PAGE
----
An alternative to Kapton tape when mounting the thermistor

Discussion in 'E3D-v6 and Lite6' started by mundsen, Mar 5, 2014.

  1. mundsen

    mundsen Member

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    I have been using the Permatex Ultra Copper Silicone with great results.
    http://www.permatex.com/products-2/prod ... ker-detail
    Temperature range -65°F to 700°F (-54°C to 371°C)

    First I isolated the thermistor legs using PTFE tubes, then I added a small peace of aluminum foil to the hole before inserting the thermistor. In the end I added some of the Ultra Copper Silicone to keep the thermistor in place.
     

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  2. bmartensson

    bmartensson Member

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    Re: An alternative to Kapton tape when mounting the thermist

    Presently assembling a MendelMax and just getting to do the hotend.
    Question: Why can't I use the extra hole in the hotend for the thermistor?
    I have some 1.8 mm Teflon tubing and by stretching this I now have some lengths of < 1 mm dia tubing.
    Using this, the thermistor would fit perfectly in the extra hole.
     

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  3. Josh

    Josh Administrator
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    Re: An alternative to Kapton tape when mounting the thermist

    The heater-block has been a somewhat fluid design, and within v5 there have been around 5 sub-revisions due to us moving from Epcos to Semitec thermistors (and considering axials at some point in the meantime). The result of this is that there are blocks out there with different holes to their cousins (which has caused some confusion.)

    Every HotEnd that has been shipped with the correct hole for the supplied thermistor (and in some cases; extras).

    In the photo above uploaded by bmartensson, the hole indicated was intended to allow users to fall-back to an axial thermistor, however we do not really recommend using this hole since it is not as close to the nozzle as we would like and so does not provide the accuracy of temperature measurements that we would want for our customers.

    I really like mundsens use of silicone to seal in the thermistor - have you any install tips for anyone considering using it?
     
  4. mundsen

    mundsen Member

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    Re: An alternative to Kapton tape when mounting the thermist

    I did not take any pictures while mounting the thermistor, and I do not have an extra set to use for illustration images. But it is rather simple:
    -isolate the thermistor legs using PTFE tubes - get the tube as close to the thermistor as possible.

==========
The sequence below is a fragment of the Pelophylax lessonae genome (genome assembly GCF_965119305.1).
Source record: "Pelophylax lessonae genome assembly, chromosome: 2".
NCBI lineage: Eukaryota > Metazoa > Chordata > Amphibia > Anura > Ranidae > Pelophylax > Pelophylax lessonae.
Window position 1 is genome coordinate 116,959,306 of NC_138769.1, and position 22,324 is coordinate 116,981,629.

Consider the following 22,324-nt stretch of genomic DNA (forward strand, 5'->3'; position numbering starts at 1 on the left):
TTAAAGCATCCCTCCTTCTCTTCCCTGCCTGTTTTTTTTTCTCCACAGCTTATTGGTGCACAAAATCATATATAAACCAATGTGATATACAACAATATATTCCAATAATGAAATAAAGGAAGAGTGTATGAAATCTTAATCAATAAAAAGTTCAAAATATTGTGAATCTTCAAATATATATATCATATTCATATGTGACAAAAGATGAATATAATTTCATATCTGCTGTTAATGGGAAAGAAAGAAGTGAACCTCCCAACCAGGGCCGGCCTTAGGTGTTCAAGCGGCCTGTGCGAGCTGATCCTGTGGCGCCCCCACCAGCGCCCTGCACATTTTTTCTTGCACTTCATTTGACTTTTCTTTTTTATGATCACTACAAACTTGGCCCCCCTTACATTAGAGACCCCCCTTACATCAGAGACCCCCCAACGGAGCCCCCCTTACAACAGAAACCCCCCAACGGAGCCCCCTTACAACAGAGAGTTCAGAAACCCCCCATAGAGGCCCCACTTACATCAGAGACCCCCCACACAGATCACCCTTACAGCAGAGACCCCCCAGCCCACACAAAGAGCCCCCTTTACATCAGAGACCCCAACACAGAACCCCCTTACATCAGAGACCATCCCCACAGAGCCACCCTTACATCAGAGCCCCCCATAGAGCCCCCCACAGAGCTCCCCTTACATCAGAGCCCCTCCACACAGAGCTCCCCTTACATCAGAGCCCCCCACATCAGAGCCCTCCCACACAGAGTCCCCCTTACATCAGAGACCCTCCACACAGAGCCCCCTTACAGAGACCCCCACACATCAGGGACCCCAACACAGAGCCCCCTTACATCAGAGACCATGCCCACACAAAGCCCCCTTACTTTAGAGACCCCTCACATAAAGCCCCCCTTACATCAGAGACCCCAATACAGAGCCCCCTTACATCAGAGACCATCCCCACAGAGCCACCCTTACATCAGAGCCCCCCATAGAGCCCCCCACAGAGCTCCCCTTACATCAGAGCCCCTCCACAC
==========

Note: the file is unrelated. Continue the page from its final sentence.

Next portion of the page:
- Before inserting the thermistor into the hole in the heater block I add some aluminum foil to the hole so I get a tight fit when inserting the thermistor.
    - cover the thermistor and hole using some of the silicone
    - let the silicone dry to the next day before printing

    The silicone stays soft, so I guess it is simple to remove the thermistor later using a knife to cut the silicone (not tested yet)

    I have not tested, but I guess the silicone can be used to cover the block to help isolate it? Like when using silicone tape?
     
  5. Eaglezsoar

    Eaglezsoar Administrator

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    Re: An alternative to Kapton tape when mounting the thermist

    You can use the RTV silicone to cover the block but it should not be necessary and IMHO the hotend looks better without it.
     
  6. bmartensson

    bmartensson Member

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    Re: An alternative to Kapton tape when mounting the thermist

    I did follow mundsens suggestion, works great - thank you!
    I used 2 mm heatshrink tube to lock the PTFE tubes in place after soldering the leads and then covered the whole bunch with another, thicker shrinktube. This greatly helped assembly. I did not use aluminum foil since the fit looked tight enough.
    Found a Casco 300°C Silicone, should be ok since I will not be printing any high temp stuff for now.
     

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  7. Eaglezsoar

    Eaglezsoar Administrator

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    Re: An alternative to Kapton tape when mounting the thermist

    Thanks for the pictures, very sharp and crisp.
    One hint on the use of the RTV is too add a small amount of cornstarch to it and mix it up then apply. It will set in
    approximately 30 minutes instead of hours. The ratio is roughly 10% cornstarch to 90% RTV. Experiment with it before
    using it on your parts. I think you will be pleasantly surprised.
     

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